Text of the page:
First Impressions of Ho Chi Minh City, aka Saigon
I’m well into my second week of living in Vietnam, and I’m still trying to get my bearings. When you land in Ho Chi Minh City, formerly known as Saigon and still called that by most, it doesn’t take you long to realize that everything is coming at you fast and furious…motorbikes, people, and life in general. Ho Chi Minh City is Vietnam’s largest and most populated city, with 10+ million inhabitants.
Saigon is dizzying, in the best sense of the word. I feel as if I’m caught in the middle of a colorful turnstile that doesn’t stop spinning, lights flashing, bikes honking, construction rigs drilling 24/7. It has a totally unique feel reminiscent of the frenzy of India but without the chaos. It’s a city with an intense pulse, pushed and pulled by the throngs of motorbikes rushing through the city. When you’re ready to jump in, it will be there for the taking. Until you’re ready, however, it’s best if you just walk at a gentle pace – not too slow, not too fast.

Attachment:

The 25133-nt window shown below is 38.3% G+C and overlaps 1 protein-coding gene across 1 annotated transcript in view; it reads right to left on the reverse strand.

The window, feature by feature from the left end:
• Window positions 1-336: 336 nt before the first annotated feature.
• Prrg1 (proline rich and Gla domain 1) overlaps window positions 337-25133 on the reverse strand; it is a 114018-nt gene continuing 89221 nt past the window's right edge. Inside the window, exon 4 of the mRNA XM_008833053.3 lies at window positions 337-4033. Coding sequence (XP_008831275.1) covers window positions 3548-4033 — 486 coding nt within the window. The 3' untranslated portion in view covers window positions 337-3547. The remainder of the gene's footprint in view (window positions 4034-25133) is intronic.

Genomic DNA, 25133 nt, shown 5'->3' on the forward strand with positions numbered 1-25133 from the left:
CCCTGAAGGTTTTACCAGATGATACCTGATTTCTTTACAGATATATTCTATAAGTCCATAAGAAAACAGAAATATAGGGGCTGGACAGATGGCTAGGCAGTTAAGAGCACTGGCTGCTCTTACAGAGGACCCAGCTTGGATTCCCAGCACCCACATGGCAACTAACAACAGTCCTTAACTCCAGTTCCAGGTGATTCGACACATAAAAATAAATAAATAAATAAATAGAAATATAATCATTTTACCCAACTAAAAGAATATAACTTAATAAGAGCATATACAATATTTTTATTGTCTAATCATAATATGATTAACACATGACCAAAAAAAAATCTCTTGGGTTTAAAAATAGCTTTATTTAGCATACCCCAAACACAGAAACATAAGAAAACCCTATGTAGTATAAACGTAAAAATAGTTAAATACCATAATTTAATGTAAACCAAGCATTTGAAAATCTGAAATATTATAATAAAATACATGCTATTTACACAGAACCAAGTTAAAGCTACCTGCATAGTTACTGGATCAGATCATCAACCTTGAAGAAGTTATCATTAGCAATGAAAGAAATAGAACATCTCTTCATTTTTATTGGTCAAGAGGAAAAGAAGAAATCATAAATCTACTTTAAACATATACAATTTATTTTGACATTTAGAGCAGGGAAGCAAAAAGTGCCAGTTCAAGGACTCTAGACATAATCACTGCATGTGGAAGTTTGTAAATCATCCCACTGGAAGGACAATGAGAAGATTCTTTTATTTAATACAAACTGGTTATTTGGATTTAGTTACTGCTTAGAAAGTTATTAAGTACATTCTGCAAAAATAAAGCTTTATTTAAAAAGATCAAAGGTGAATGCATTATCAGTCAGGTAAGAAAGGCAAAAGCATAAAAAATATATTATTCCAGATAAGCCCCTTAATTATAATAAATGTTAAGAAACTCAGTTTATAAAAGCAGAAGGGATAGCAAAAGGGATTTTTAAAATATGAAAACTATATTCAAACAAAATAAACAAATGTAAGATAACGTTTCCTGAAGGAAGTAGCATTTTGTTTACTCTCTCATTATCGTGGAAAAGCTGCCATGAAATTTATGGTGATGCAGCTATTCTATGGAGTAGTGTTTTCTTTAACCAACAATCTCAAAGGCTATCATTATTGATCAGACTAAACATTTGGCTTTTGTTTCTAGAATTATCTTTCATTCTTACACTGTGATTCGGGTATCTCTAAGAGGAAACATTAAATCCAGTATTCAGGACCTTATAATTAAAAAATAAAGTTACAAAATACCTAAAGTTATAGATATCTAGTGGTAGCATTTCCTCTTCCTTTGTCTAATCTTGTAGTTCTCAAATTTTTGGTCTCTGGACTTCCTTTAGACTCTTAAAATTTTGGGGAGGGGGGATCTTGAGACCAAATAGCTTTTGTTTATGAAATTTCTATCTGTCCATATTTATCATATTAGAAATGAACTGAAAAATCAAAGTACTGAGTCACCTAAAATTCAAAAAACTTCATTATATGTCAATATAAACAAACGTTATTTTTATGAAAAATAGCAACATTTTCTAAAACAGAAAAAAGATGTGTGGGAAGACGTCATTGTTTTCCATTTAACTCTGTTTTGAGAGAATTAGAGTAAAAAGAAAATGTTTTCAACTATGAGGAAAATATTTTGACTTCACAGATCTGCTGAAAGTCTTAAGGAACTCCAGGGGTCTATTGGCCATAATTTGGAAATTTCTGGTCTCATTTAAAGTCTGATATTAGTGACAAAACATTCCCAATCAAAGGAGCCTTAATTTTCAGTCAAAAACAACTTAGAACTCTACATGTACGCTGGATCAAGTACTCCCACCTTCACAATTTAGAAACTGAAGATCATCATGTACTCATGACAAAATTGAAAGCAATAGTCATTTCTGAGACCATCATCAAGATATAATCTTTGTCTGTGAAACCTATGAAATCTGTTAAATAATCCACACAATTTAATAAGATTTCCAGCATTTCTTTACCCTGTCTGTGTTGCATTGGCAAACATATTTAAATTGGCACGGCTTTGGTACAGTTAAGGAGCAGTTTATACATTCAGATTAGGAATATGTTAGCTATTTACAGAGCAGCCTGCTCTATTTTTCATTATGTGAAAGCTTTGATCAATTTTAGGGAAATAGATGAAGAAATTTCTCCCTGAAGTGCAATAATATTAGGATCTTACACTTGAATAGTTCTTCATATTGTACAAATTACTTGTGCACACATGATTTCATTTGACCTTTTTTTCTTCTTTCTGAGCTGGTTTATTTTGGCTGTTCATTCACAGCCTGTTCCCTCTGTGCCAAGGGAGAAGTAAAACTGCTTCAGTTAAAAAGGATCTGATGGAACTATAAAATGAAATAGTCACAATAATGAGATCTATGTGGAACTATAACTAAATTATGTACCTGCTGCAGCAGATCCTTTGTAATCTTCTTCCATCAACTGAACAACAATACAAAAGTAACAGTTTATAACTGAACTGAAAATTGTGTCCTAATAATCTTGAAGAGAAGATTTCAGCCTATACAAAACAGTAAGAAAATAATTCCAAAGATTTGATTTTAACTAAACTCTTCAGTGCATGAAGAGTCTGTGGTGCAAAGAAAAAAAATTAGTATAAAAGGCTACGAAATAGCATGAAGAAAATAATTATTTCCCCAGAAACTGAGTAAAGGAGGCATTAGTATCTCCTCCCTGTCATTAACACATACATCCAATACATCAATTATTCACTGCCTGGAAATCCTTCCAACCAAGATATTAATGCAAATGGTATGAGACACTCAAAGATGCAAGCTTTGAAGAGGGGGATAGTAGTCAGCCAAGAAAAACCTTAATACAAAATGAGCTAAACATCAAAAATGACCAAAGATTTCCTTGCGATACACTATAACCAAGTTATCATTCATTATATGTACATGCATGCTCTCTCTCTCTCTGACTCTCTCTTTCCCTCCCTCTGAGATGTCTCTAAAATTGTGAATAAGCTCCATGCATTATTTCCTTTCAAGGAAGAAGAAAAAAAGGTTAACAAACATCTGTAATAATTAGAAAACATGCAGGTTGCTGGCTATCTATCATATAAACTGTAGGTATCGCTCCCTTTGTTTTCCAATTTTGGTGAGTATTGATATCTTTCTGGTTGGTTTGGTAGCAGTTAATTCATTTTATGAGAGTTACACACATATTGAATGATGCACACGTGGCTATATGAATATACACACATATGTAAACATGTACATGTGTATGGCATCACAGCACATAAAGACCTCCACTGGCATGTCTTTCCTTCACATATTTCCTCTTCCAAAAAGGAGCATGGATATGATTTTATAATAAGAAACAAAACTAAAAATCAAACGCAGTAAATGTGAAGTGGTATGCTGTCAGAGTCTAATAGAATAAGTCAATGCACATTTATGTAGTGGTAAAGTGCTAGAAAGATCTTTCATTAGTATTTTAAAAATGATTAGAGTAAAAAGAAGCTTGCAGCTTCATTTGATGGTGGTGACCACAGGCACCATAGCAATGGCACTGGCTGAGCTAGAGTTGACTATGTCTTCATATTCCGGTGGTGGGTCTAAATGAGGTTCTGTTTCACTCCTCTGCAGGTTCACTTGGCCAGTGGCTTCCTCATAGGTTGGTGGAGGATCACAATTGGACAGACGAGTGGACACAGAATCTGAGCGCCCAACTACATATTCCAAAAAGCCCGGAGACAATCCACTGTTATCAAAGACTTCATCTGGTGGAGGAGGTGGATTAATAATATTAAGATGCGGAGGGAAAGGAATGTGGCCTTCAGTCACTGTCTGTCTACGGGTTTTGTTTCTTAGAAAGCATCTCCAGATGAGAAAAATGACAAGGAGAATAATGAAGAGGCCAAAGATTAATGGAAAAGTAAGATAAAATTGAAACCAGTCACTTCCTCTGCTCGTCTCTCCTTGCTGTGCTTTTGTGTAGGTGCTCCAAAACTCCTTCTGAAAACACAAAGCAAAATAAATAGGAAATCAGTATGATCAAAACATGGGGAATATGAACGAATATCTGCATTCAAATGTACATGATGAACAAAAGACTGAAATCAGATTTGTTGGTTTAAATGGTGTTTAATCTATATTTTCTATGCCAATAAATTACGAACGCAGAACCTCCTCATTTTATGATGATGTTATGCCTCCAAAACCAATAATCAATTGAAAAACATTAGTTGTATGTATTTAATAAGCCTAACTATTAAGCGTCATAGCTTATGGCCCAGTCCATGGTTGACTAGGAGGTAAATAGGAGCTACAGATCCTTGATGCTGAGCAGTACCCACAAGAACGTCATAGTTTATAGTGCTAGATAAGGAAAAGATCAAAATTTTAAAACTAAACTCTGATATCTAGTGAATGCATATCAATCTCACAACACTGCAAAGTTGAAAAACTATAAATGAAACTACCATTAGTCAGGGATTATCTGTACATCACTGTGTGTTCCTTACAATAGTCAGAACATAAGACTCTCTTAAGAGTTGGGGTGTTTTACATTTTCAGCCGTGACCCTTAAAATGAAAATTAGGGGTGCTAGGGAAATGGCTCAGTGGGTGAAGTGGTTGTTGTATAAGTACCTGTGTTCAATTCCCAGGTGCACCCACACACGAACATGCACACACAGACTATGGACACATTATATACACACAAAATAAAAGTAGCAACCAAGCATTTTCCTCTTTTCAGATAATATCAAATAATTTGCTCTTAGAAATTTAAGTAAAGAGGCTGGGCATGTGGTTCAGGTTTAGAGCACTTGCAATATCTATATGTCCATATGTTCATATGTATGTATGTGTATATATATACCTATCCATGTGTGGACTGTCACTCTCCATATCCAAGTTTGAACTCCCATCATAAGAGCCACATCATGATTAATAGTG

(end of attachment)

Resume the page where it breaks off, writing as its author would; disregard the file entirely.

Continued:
Free Daily Laundry Service & Housekeeping
Upon landing, my fellow Remote Year participants and I were greeted by our city hosts, Skye and Peter, with banh mi (a traditional and delicious pork sandwich on french bread) and whisked to our new homes for the month. The majority of the group is living in Saigon Mansion, located in District 3 – a fantastic walking area close to supermarkets, cafés, and the major city attractions located just a short walk away in neighboring District 1. While not as large as the apartment in Kuala Lumpur, the apartment is brand new with upscale appliances. Best part? Daily, free laundry service and housekeeping. Here’s a quick tour of my (and my two roommates’) apartment!
We end up spending the majority of our time at the kitchen table, working, making breakfast or just bonding over good old girl talk! Our second favorite place is the balcony, when the construction noise isn’t too loud across the street.
Remote Year Workspace + Vietnamese Cafes
Our office space is located a ten minute walk from the apartment and is located in a converted mansion, offering inexpensive cooked lunches, a swimming pool, and good wifi.